In spite of predictions to the contrary, the paperless world has yet to be realised. This is nowhere more apparent than the at the Saatchi Gallery’s latest exhibition, Paper, which opens today.
In this exhibition, paper is presented in many forms, from more traditional drawings and collage, to large sculptural forms mimicking poured concrete, a swirling, gyrating conglomeration of paper kites and a suspended, floating cityscape. Paper is a reflection on the world manifested through paper, an everyday object often mindlessly crumpled and discarded.
The highly detailed yet gigantic ink drawings of Dawn Clements open the tour of this paper world, evoking the interiors of rooms complete with packed library bookshelves, armchairs and fireplaces, to a collage of an outdoor terrace and garden. Her work, Untitled (Colour Kitchen) provides a glimpse into an interior of times past with its floral wallpaper, drawings of framed photographs and, incongruously, a nuclear power station, which provides a jarring note in this otherwise tranquil and nostalgic scene.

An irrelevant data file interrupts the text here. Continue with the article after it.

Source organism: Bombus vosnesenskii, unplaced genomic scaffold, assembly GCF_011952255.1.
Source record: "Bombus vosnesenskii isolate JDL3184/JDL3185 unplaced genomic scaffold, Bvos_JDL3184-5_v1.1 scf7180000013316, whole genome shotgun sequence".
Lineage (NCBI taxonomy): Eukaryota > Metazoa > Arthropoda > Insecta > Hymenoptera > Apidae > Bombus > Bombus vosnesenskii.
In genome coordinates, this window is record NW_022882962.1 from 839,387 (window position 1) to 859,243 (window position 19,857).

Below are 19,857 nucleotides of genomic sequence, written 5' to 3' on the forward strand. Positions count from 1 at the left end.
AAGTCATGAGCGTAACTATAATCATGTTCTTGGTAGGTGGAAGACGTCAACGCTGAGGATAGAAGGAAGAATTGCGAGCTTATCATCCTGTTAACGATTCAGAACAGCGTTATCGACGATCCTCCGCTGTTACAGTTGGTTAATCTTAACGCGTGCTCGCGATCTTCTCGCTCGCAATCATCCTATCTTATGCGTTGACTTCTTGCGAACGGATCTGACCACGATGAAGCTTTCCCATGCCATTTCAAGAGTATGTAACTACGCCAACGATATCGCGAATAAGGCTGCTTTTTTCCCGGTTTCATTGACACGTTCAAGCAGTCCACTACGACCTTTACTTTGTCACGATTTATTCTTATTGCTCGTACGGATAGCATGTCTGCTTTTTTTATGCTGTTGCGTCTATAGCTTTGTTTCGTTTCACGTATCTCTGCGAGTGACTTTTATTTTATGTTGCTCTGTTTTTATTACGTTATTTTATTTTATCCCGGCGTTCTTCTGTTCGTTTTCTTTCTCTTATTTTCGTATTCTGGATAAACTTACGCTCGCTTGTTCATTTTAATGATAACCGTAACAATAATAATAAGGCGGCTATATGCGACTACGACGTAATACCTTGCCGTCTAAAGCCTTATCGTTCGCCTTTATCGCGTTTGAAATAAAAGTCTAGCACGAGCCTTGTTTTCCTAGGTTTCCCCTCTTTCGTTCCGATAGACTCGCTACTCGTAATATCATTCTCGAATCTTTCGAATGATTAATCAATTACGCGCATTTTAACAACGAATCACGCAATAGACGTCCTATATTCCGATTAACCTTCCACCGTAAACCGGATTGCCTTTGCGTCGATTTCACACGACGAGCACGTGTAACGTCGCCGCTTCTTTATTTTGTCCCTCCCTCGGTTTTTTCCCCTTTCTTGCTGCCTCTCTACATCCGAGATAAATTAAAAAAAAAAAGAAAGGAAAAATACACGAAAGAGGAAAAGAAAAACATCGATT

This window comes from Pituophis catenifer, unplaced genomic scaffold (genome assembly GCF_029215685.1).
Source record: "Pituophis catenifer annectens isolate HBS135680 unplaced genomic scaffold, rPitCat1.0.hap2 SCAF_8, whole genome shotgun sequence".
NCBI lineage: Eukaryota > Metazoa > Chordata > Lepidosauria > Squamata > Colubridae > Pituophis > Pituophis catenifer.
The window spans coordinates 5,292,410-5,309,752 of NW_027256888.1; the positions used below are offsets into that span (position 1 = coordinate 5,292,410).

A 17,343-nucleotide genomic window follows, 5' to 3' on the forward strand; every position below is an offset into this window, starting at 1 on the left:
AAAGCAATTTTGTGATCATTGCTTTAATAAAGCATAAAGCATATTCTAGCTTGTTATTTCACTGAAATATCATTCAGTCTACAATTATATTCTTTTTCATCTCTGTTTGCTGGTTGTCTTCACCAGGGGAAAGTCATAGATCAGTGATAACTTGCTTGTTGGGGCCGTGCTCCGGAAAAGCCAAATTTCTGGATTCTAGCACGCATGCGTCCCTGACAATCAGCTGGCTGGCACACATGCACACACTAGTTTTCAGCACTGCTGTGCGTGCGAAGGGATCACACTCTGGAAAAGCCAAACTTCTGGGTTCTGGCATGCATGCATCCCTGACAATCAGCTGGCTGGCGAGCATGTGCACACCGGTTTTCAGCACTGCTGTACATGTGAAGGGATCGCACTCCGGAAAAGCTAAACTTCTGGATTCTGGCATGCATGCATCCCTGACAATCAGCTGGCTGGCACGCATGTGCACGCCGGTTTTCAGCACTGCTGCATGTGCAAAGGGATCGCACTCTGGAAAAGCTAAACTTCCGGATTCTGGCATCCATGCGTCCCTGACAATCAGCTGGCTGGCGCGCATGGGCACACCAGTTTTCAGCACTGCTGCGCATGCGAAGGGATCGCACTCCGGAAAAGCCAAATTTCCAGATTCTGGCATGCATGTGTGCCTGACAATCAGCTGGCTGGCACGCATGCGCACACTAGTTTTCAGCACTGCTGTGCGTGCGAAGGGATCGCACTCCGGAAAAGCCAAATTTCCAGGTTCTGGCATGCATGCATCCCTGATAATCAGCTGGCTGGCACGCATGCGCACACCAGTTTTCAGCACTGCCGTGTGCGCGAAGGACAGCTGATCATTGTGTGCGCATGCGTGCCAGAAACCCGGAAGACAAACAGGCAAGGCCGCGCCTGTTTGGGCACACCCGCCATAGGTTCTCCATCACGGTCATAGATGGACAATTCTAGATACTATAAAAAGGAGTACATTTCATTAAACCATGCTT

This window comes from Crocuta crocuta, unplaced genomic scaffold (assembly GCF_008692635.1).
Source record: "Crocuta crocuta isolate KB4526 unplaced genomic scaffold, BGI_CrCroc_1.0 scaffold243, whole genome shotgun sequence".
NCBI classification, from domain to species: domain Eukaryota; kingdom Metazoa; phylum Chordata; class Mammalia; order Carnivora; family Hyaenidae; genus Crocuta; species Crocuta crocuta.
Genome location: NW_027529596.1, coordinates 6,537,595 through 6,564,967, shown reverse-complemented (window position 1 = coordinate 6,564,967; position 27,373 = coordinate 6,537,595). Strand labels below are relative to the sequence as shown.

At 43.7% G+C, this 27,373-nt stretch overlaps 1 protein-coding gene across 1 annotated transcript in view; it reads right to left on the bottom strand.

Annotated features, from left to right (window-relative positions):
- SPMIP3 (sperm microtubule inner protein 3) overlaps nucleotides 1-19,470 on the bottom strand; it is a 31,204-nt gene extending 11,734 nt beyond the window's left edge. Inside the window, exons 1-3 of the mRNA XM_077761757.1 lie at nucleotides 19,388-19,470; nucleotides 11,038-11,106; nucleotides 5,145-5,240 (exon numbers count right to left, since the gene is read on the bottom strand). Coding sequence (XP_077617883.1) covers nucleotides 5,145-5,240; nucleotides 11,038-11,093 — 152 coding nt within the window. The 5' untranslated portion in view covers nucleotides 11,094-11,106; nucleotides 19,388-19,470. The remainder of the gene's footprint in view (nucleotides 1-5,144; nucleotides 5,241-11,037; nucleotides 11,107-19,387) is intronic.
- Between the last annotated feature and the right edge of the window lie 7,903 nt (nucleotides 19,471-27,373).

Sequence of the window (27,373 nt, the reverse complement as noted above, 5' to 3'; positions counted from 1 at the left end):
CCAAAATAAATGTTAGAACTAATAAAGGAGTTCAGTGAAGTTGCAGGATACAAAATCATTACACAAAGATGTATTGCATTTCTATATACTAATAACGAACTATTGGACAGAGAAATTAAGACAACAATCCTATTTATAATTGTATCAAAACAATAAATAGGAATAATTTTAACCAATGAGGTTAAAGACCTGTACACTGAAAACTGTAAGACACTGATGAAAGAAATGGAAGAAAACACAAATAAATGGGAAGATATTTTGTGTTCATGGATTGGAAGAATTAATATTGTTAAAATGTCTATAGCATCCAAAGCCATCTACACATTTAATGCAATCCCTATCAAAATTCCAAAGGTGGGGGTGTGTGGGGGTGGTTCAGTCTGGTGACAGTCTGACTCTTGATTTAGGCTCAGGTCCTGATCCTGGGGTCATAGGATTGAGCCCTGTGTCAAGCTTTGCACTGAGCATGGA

Paper is politicized, with the typographical explosions of Dominic McGill, whose drawings utilise texts drawn from sources as diverse as Karl Marx and Christian theology. Yuken Teruya’s shadow-box sculptures of trees inside paper shopping bags are a clear illustration of rampant consumerism, yet a consumerism in reverse, with the trees seemingly growing from the paper substance of the bags themselves. Zak Smith’s Girls in the Naked Girl Business: Mandy Morbid (II), with their comic-strip frankness, are intimate portraits of pornographic artists, while Ann Toebe’s two-dimensional room interiors resemble doll’s houses or board games, commenting on gender roles and definitions.
Paper is also surreal and transformative, as in Rebecca Turner’s Dumbstruck, a paper mache boulder seeming to roll up the gallery wall. The Daily Mail is transformed into baroque, funereal flower arrangements by Jodie Carey, and returned to tree form in Miler Lagos’ work, Fragmentos del Tiempo.
The architectural and sculptural properties of paper are also not neglected. Rachel Adam’s series of crumpled paper forms, mounted on marble pedestals, mimic the properties of bronze, stone and poured concrete, and an entire gallery space is overtaken by the vibrant flow of a twisting river of colourful paper kites.
Through this exhibition, paper, a seemingly simple, disposable material, clearly provides a complex, multi-faceted commentary on the world.
Paper runs at the Saatchi Gallery from 18 June to 29 September. Free Admission.
By Sarah Stewart